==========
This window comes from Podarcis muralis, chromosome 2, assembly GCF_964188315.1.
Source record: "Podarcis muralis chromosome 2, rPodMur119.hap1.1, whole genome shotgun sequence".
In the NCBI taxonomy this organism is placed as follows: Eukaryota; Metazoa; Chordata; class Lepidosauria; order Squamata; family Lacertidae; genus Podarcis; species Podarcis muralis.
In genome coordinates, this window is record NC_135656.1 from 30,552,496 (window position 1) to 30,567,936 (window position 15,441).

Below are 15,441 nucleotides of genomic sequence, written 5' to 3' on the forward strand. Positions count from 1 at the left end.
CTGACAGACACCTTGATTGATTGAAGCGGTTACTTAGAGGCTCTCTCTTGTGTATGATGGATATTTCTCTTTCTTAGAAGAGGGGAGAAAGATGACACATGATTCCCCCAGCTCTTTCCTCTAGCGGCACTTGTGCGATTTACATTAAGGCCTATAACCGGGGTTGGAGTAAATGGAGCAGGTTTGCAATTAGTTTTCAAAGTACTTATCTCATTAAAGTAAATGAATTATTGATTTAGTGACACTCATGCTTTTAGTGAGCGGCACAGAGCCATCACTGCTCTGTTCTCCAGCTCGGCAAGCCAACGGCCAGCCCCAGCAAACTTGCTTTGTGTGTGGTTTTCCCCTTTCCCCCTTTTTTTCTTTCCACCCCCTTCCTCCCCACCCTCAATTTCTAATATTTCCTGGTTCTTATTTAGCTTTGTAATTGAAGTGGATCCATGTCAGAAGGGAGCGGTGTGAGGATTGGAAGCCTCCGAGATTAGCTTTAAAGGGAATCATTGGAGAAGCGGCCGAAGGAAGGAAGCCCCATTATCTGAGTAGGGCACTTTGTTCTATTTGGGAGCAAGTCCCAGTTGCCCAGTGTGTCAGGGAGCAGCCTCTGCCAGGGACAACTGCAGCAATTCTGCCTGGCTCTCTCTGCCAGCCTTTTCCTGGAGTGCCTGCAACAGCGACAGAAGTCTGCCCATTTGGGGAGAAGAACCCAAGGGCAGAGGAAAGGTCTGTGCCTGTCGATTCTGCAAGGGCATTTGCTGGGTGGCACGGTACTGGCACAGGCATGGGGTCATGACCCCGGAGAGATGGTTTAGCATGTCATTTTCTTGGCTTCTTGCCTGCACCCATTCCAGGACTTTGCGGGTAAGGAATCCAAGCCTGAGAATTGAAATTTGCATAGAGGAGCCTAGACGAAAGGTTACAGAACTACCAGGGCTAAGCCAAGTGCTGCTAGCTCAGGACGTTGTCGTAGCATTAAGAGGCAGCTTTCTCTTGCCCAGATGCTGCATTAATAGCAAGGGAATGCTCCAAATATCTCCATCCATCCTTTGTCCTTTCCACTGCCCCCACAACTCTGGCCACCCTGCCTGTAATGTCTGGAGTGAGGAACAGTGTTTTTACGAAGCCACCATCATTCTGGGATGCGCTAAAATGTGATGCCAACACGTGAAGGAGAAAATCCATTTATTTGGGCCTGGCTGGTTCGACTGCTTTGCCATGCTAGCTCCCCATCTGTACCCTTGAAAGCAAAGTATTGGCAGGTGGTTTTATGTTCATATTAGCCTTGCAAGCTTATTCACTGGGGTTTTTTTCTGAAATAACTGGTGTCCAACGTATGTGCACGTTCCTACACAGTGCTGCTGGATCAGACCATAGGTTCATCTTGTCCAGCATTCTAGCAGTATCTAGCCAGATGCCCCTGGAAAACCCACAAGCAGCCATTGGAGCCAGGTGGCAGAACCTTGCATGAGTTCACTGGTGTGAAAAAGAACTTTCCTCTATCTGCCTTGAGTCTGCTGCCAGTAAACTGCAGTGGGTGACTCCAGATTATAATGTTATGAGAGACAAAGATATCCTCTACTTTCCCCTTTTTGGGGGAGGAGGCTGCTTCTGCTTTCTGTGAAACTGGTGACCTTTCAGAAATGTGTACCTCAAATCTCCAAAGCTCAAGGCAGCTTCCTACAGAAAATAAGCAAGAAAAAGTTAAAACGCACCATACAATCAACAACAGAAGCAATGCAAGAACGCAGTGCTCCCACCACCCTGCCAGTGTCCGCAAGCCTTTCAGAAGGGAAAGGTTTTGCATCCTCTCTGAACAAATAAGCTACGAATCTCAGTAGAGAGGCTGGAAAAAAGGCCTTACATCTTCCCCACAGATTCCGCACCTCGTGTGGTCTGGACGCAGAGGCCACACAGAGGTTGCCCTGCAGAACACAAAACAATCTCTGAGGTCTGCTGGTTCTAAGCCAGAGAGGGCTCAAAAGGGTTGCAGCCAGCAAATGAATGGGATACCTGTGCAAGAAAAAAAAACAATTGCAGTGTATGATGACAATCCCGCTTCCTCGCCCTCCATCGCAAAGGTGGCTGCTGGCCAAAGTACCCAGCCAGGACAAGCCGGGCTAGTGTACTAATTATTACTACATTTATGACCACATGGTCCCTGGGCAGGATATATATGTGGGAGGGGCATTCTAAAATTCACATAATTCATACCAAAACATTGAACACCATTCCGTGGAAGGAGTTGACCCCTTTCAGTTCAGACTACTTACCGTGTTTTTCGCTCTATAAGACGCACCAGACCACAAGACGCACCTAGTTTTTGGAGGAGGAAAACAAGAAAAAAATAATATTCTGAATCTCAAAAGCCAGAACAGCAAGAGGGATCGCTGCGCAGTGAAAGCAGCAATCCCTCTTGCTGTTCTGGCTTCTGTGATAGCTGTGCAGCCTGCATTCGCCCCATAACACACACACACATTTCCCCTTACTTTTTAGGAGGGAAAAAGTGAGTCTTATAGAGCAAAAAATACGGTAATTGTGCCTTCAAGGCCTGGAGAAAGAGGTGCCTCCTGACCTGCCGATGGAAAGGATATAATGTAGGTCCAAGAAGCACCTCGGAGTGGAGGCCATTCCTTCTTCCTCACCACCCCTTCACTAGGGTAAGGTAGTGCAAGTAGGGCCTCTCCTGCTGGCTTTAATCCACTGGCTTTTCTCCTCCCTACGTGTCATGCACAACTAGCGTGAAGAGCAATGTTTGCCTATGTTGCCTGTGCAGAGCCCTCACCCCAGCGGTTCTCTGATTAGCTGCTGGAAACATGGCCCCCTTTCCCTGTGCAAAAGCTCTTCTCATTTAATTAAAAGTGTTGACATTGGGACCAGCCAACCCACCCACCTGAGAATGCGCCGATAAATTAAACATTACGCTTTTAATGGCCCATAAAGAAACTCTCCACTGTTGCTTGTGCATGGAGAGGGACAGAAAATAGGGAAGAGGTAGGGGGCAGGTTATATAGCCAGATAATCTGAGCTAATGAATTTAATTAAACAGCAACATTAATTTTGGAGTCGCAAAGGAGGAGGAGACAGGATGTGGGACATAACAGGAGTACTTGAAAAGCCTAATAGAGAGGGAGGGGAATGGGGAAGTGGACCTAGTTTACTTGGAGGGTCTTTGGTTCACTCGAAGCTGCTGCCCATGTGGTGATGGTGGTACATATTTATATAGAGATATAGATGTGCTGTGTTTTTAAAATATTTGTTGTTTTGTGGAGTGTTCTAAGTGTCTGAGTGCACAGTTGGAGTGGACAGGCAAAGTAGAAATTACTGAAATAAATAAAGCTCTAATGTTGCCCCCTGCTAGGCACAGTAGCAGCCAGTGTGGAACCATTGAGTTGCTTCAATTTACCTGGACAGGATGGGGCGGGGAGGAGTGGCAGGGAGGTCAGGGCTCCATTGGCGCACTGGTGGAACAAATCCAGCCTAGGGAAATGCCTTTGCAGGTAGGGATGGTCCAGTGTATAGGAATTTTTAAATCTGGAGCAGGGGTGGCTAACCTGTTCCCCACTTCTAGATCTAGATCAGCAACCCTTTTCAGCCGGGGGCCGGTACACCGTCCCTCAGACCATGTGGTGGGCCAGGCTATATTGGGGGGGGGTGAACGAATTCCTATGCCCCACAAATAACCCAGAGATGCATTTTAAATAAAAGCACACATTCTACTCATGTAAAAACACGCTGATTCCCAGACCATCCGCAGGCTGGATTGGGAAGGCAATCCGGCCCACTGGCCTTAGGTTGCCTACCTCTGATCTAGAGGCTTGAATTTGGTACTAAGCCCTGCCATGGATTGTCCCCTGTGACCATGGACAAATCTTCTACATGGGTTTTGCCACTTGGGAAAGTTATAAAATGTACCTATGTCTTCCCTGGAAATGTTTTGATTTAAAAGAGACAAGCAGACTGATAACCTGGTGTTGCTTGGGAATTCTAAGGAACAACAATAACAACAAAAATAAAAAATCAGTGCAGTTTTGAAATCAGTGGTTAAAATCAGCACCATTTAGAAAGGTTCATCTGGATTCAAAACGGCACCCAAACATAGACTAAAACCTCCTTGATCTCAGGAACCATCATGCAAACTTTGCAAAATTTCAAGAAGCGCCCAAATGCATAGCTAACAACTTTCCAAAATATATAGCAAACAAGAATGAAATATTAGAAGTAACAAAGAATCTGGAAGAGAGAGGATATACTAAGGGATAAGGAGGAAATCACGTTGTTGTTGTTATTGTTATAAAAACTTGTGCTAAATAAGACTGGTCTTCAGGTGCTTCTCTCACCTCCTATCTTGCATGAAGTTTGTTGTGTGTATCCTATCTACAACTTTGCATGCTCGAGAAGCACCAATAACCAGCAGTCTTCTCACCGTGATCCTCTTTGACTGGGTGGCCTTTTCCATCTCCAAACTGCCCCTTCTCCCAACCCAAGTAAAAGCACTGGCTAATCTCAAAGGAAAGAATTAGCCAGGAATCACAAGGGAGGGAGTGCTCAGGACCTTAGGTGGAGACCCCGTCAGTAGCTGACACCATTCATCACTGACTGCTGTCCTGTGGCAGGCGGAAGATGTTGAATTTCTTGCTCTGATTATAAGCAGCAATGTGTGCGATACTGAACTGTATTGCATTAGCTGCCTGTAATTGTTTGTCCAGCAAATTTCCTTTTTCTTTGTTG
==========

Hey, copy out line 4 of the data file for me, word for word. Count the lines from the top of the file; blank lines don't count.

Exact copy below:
In genome coordinates, this window is record NC_135656.1 from 30,552,496 (window position 1) to 30,567,936 (window position 15,441).